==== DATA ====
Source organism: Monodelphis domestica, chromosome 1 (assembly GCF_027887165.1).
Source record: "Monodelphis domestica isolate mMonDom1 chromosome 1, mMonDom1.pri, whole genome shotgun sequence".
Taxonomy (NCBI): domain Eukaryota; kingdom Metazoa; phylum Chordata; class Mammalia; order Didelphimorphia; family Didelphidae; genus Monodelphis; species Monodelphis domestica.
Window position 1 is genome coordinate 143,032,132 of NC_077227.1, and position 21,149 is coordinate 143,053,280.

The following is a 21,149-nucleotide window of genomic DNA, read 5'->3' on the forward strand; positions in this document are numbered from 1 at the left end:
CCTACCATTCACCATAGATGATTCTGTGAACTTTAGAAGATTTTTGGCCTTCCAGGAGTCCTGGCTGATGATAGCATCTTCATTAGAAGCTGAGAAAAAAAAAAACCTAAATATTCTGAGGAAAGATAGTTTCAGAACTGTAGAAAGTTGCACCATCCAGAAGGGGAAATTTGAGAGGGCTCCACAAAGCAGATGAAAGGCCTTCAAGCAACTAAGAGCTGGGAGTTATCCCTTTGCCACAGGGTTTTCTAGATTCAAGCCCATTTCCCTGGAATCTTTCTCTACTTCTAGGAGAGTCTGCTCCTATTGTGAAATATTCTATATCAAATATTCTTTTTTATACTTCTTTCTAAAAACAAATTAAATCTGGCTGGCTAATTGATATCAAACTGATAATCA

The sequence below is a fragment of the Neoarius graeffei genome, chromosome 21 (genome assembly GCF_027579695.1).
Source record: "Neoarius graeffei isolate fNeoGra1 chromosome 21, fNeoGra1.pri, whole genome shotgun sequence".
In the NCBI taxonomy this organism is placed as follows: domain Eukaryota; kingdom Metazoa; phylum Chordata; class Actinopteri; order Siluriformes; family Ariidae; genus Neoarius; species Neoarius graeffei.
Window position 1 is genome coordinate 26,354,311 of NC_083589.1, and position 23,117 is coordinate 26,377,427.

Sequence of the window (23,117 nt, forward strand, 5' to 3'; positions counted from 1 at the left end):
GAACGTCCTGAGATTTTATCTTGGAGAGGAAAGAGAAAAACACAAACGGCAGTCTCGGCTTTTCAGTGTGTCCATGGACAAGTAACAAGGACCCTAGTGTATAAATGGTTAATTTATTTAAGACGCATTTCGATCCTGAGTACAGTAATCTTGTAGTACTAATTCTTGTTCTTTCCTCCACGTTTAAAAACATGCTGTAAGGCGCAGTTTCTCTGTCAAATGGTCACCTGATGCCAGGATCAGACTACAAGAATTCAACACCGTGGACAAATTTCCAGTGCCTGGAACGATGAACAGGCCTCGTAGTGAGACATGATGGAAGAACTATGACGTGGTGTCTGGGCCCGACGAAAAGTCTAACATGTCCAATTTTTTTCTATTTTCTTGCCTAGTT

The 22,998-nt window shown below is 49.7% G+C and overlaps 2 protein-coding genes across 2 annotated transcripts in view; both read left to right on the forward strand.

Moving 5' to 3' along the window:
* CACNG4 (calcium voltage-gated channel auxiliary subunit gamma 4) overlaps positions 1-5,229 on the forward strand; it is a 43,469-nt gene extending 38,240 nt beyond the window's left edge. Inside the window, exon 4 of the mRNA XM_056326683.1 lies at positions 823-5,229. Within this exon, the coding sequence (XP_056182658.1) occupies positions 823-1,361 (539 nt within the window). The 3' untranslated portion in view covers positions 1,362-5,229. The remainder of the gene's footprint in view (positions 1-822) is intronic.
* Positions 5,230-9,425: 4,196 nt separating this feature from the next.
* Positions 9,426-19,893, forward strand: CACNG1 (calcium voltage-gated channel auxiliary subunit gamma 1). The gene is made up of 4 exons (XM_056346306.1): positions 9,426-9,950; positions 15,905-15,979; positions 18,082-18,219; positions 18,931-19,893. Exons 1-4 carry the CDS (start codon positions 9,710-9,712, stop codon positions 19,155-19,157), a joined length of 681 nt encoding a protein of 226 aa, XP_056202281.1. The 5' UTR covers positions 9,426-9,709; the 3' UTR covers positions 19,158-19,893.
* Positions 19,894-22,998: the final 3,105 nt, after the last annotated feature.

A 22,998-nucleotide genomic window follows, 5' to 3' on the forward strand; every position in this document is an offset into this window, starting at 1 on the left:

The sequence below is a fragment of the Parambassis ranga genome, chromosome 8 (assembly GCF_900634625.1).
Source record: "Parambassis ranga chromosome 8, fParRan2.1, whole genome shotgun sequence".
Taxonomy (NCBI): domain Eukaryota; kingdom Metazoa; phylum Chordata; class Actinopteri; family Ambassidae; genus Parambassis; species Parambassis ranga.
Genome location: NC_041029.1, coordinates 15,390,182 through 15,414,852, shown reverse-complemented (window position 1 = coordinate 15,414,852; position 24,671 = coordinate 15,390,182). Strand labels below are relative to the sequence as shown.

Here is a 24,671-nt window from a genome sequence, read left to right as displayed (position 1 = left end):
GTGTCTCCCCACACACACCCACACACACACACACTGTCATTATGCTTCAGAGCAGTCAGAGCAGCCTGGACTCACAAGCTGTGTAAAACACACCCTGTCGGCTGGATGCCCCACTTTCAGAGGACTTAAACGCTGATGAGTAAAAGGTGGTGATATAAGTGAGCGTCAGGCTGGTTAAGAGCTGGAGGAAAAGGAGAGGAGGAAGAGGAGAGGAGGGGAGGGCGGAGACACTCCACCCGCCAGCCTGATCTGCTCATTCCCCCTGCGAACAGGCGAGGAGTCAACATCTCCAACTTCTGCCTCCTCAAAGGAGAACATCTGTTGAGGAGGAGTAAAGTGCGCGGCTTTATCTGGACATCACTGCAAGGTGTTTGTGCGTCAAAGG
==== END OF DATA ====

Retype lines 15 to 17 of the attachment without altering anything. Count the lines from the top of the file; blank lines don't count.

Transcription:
* CACNG4 (calcium voltage-gated channel auxiliary subunit gamma 4) overlaps positions 1-5,229 on the forward strand; it is a 43,469-nt gene extending 38,240 nt beyond the window's left edge. Inside the window, exon 4 of the mRNA XM_056326683.1 lies at positions 823-5,229. Within this exon, the coding sequence (XP_056182658.1) occupies positions 823-1,361 (539 nt within the window). The 3' untranslated portion in view covers positions 1,362-5,229. The remainder of the gene's footprint in view (positions 1-822) is intronic.
* Positions 5,230-9,425: 4,196 nt separating this feature from the next.
* Positions 9,426-19,893, forward strand: CACNG1 (calcium voltage-gated channel auxiliary subunit gamma 1). The gene is made up of 4 exons (XM_056346306.1): positions 9,426-9,950; positions 15,905-15,979; positions 18,082-18,219; positions 18,931-19,893. Exons 1-4 carry the CDS (start codon positions 9,710-9,712, stop codon positions 19,155-19,157), a joined length of 681 nt encoding a protein of 226 aa, XP_056202281.1. The 5' UTR covers positions 9,426-9,709; the 3' UTR covers positions 19,158-19,893.